Adams Papers

To John Adams from Benjamin Rush, 1 February 1810

Philadelphia Feby 1. 1810

My dear & excellent friend

With this letter you will receive a bundle of Auroras, and another of the same size by the post of the next day—They are filled very much of late with our state politicks, but you will find many Columns still filled with complaints against Great Britain—so my son Richard tells me, for I assure you I have not read a Column in any one of them these six months. My wife asked me a few days ago what was the Object of Macons bill. I could not tell her. I have however Since seen an epitome of it in one of our daily papers. Of its design & tendency I can say nothing. But—let our rulers do what they will, I shall patiently submit to them.

Do we not my friend mistake the nature of Government, and the business & rank of the men who rule us? Was not government One of the Curses of the fall of man? and <are> were not laws intended to be our Chains? Of Course—are not our rulers who make & execute those Laws, nothing but—geolers—turnkeys—and Jack Ketch’s of a higher order? We give them titles,—put them into palaces, and decorate them with fine cloaths, only to conceal the infamy of their Offices. As labor—<and> parturition—and even death itself—(the Other Curses of the fall) have been converted by the goodness of God into blessings, So government, and rulers have in some instances become blessings to mankind. But this does not exempt them from the charge which I have brought against them. Let us do what we will to meliorate Our governments, and to chuse wise rulers, we cannot frustrate the designs of heaven. The former will always carry in their construction, <and conduct> marks of their being other forms only of Jails, stocks—whipping posts—Cells & dungeons—and the latter will always exhibit, notwithstanding the disguise of their titles, palaces and dresses, the insignia of the Offices I have already ascribed to them.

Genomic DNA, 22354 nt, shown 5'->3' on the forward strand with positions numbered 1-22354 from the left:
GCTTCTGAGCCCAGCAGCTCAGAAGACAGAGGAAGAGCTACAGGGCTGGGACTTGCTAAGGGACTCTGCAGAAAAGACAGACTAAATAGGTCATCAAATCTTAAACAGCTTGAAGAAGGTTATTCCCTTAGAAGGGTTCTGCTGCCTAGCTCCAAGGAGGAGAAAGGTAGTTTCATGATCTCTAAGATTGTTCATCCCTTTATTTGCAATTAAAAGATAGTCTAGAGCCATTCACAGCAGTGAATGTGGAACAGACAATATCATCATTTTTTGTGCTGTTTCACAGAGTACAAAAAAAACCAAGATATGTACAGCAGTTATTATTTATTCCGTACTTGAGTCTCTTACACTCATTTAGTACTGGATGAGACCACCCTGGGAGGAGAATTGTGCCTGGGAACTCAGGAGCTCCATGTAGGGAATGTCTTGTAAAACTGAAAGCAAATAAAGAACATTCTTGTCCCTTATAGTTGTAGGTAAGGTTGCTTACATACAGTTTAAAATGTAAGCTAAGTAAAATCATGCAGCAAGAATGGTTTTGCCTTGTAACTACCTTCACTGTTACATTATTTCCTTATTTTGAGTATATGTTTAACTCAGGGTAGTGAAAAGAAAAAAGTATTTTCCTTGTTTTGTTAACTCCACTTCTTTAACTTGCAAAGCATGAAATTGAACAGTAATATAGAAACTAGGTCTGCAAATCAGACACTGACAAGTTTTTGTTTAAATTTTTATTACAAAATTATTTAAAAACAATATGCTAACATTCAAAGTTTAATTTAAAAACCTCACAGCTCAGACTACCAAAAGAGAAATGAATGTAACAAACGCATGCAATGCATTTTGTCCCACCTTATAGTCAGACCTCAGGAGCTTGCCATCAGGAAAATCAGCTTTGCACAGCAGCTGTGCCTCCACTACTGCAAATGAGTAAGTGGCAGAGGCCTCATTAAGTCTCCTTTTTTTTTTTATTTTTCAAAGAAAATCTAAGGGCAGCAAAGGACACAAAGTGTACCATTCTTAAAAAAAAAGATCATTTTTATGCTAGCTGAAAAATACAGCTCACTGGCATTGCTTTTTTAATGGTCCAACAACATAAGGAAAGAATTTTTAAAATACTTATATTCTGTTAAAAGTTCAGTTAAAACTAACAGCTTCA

I thank you for your letter of the 17th: of January. Your short, but Sublime description of the Objects and nature of Christianity delighted me. I care not whether you are Calvanist or Armenian or both,—for both <are> believe the truth, and a true System of Religion I believe can only be formed from a Union of the tenets of each of them. But After all that has been said of doctrines they only “who have done good Shall come forth to the resurrection unto life, and they only who have done <[. . .]> evil to the resurrection of damnation.”

Next to my Bible I find the most satisfaction in reading the Works of Dr Hartley <[. . .]> upon both doctrinal and practical Subjects. His morality is truly evangelical. His posthumous letters to his Sister show him to have been a Saint of the first order.

ADieu! ever yours Affectionately

Benjn: Rush

MHi: Adams Papers.

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